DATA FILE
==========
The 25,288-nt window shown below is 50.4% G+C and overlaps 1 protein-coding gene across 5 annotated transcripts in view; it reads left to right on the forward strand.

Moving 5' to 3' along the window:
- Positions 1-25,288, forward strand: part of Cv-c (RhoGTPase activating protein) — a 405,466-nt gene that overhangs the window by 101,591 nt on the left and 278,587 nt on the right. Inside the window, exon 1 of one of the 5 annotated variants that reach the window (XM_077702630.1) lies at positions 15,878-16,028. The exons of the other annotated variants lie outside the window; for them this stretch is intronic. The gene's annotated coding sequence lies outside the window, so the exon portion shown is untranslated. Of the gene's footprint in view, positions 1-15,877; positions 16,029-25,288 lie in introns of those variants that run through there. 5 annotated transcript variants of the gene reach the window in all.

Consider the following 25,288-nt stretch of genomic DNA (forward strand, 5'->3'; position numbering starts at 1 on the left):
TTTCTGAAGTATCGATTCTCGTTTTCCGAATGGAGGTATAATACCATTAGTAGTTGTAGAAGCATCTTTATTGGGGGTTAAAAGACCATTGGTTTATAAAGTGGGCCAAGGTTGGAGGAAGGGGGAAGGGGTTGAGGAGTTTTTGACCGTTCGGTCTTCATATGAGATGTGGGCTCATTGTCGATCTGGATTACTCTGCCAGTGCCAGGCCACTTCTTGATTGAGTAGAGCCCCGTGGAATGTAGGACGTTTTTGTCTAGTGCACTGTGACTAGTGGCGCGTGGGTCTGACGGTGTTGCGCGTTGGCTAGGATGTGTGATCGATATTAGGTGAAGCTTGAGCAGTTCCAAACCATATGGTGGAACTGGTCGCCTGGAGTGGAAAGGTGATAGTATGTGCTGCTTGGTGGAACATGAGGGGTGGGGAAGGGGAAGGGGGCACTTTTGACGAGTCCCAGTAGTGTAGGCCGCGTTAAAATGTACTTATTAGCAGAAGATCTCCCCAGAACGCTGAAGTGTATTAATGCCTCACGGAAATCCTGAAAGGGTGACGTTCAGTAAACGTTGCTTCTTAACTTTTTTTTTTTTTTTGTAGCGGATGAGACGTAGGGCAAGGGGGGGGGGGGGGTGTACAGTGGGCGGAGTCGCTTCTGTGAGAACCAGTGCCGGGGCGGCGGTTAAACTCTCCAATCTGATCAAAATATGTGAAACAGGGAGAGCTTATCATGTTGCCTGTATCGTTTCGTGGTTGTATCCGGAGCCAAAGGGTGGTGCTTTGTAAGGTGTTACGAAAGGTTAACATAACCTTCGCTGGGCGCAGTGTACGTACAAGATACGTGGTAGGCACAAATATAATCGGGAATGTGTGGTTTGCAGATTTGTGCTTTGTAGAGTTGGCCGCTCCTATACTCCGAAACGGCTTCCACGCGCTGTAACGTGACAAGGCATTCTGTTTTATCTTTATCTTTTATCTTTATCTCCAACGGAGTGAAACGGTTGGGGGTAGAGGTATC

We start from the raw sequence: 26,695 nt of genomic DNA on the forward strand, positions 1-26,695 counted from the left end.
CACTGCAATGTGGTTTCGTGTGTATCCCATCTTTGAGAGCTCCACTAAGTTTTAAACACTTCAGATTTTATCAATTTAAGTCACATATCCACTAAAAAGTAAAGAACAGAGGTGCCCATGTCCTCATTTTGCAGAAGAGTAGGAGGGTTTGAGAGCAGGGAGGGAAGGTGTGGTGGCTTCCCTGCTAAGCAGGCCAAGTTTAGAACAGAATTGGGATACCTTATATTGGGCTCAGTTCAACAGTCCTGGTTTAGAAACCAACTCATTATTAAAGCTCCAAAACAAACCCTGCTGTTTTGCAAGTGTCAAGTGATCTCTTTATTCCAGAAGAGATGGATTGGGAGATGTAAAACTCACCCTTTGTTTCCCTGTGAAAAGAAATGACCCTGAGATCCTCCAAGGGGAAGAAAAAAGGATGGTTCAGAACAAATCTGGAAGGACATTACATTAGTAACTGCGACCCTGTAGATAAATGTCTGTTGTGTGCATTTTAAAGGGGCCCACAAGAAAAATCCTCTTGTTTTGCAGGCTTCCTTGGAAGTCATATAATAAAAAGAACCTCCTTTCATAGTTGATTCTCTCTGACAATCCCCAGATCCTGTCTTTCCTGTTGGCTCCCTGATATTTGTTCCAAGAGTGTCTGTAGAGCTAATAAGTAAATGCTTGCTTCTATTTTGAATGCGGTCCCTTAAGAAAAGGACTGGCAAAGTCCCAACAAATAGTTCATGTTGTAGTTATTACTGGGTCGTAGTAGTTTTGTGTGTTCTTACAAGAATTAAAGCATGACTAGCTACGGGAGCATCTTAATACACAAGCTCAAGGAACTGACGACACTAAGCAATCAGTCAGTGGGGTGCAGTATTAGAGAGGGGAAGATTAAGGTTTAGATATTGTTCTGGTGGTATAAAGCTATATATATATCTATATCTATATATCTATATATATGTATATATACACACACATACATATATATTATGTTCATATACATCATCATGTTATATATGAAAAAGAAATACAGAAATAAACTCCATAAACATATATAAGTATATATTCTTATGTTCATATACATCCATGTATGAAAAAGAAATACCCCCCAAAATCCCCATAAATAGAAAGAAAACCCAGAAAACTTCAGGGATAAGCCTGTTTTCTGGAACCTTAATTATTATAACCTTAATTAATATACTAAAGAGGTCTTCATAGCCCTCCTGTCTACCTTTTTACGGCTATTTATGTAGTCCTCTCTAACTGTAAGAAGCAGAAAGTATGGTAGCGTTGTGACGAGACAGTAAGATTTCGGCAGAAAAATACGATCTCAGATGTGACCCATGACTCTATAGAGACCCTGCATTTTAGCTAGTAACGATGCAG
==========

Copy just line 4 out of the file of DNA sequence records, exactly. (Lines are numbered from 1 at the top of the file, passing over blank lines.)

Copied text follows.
Consider the following 25,288-nt stretch of genomic DNA (forward strand, 5'->3'; position numbering starts at 1 on the left):